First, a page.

Increasing women’s representation in Pacific politics: ‘give it time’ is not the answer
18 Oct 2023| and

Independent states in the Pacific region have the lowest levels of women’s political representation in the world. Fewer than 7% of Pacific politicians are women, compared with 27% globally. The absence of women’s voices in political decision-making has been consistently raised in regional forums, although progress has been slow. Yet, in November 2022, a milestone was reached: for the first time, there was at least one elected woman in every Pacific parliament.

This seems to validate a common sentiment of ‘give it time’—that women’s political representation in the Pacific is bound to gradually increase. However, the reality is that progress is not guaranteed, and setbacks are common. Elections last year in the region’s two largest states, Papua New Guinea and Fiji, illustrate this clearly.

In PNG’s 2022 national election, of the 3,619 candidates who contested, only 159 were women (4%). Two women—Rufina Peter and Kessy Sawang—were voted in. Their wins came after a five-year period with no women in the PNG parliament (2017–2022). Both Peter and Sawang were highly competitive candidates who had run in 2017 and performed well, both placing third in their respective electorates (Central Provincial and Rai Coast Open).

Similar to previous elections, the 2022 election was rife with electoral malfeasance, and in many electorates voters experienced intimidation and violence. After Peter was declared, Prime Minister James Marape acknowledged the need to improve the electoral system to make it more conducive for women, yet simultaneously squashed any hopes of introducing special measures for women, stating, ‘Ms Peter has shown that you can win any election … Yes, we need to make changes in how the election is run, but Ms Peter has set the bar.’ This response seems to be a dismissal of calls to institute special measures to ensure women’s representation in politics, a position he has maintained since becoming prime minister in 2019.

Peter’s and Sawang’s wins were impressive personal achievements, and testaments to their individual leadership, credibility and strategic approach to political campaigning. Yet the fact remains that PNG’s electoral space is hostile towards women. The number of women in parliament today is lower than it was 45 years ago, after the country’s first post-independence elections.

Meanwhile, Fiji’s 2022 general election was significant because it prompted the first change of government since the 2006 military coup. Despite some concerns, the transfer of power was peaceful. Yet this democratic result was accompanied by a substantial drop in the number of women in Fiji’s parliament. Women made up just 55 (16%) of the 343 candidates. Following the December election, women’s representation declined from 10 out of 51 MPs (19.6%) to six out of 55 MPs (10.9%). After the resignation of Rosy Akbar in February 2023, the number fell to five (9.1%).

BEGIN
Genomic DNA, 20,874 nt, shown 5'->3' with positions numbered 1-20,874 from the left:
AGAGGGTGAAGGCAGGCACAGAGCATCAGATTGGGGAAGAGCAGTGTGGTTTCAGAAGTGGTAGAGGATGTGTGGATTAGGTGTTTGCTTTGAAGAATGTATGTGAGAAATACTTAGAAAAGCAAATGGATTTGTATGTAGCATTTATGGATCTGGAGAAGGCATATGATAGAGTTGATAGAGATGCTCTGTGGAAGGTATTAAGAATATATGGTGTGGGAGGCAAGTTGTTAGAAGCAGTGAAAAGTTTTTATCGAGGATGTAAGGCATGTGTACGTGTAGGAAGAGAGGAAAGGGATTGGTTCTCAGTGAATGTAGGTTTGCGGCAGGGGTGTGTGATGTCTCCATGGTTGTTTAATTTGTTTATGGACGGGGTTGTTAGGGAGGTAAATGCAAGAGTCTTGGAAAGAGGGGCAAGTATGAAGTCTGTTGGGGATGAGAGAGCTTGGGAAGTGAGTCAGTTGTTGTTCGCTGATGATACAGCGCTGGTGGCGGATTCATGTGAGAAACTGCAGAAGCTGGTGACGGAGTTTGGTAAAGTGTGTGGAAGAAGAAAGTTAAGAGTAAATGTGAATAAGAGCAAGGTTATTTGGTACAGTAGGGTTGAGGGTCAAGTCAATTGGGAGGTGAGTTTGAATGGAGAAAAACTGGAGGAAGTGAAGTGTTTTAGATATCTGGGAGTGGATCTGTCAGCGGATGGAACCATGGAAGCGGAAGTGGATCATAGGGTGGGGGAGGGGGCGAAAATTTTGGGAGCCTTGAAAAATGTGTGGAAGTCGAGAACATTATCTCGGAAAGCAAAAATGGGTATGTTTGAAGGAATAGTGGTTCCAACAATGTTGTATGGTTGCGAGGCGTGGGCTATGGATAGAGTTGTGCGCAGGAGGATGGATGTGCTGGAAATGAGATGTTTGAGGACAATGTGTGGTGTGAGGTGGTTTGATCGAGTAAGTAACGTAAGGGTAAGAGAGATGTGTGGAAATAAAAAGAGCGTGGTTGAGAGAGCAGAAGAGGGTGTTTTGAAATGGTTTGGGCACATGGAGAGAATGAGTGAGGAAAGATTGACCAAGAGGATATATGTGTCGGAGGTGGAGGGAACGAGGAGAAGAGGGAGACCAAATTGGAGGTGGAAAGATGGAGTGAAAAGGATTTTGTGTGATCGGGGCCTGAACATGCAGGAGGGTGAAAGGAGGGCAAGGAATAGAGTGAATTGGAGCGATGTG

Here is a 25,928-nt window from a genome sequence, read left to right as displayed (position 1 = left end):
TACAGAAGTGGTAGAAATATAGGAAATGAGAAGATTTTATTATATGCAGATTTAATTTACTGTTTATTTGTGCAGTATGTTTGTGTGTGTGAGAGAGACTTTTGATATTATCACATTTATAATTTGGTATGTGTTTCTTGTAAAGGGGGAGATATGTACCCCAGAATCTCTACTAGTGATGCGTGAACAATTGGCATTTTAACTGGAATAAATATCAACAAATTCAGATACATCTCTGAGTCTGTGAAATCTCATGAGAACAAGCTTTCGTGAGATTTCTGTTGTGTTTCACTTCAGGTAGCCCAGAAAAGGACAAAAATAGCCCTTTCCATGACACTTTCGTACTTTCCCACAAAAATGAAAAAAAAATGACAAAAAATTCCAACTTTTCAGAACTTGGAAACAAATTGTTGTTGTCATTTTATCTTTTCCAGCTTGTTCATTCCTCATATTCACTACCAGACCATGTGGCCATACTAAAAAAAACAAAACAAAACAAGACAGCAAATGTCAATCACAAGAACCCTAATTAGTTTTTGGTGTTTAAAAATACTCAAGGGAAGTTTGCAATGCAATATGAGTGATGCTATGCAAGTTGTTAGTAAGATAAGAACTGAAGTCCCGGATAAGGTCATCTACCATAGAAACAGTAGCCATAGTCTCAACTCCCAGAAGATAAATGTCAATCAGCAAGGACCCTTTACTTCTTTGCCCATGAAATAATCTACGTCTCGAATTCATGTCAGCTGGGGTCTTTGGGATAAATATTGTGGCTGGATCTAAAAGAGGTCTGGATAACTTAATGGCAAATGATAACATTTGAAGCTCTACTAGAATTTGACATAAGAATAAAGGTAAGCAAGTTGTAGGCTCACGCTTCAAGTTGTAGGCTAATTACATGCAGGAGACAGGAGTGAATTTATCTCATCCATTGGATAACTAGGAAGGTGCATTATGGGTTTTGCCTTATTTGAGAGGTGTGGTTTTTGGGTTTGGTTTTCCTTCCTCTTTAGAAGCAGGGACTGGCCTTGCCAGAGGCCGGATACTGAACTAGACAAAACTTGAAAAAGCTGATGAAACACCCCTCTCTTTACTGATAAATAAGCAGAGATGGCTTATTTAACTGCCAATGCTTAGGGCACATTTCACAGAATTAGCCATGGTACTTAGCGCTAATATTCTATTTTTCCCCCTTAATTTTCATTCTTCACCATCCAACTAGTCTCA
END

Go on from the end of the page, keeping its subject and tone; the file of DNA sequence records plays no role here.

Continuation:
Fiji has often been regarded as a positive outlier in terms of women’s representation, consistently appearing at the top of regional league tables. Its strongly institutionalised political party system—relatively unusual in the region—and, since 2014, its proportional representation voting system, have been viewed as beneficial for women candidates. It also has relatively high numbers of women in party leadership, and has had women deputy prime ministers and leaders of the opposition before (although a woman has never been appointed prime minister). Yet the 2022 election is evidence that gains in women’s representation are never assured.

In both the PNG and Fiji general elections, the proportion of women candidates contesting declined. This is perhaps unsurprising given that candidates in successive elections have expressed frustration with the process. In PNG, women candidates in 2017 and 2022 alleged that fraud and manipulation, along with problems with electoral administration, hurt their electoral chances. In Fiji, women candidates across multiple elections have reported vicious online harassment. A recent study highlighted how violence against women in politics affected women’s political participation and ambition in Pacific island countries, including PNG and Fiji. This is another sign that gradual increases—in either the number of women elected or the number of women contesting elections—are far from guaranteed.

Both Marape and Prime Minister Sitiveni Rabuka of Fiji have acknowledged the issue of underrepresentation of women in politics. But what is the solution? Institutional measures such as gender quotas are an option, and have been successful in raising the numbers of elected women in parliaments across the world. Such measures are not frequently used in the Pacific, however, and have been subject to backlash and manipulation. Neither the Fiji nor the PNG government has shown much enthusiasm for introducing parliamentary gender quotas.

But quotas are just one option in the political toolkit to increase women’s representation, and throughout the region coalitions like the Fiji Women’s Forum and PNG’s ‘Vote Women for Change‘ movement are developing innovative and locally led approaches to tackling the issue. Supporting these efforts is important, as is, crucially, maintaining pressure on the male-dominated governments of the Pacific region to ensure the underrepresentation of women in parliaments doesn’t drop off the political agenda.

It is not enough to sit back and wait for change to happen. The history of women’s political representation in the Pacific region tells us that progress is not guaranteed—it has to be guarded, and continually fought for.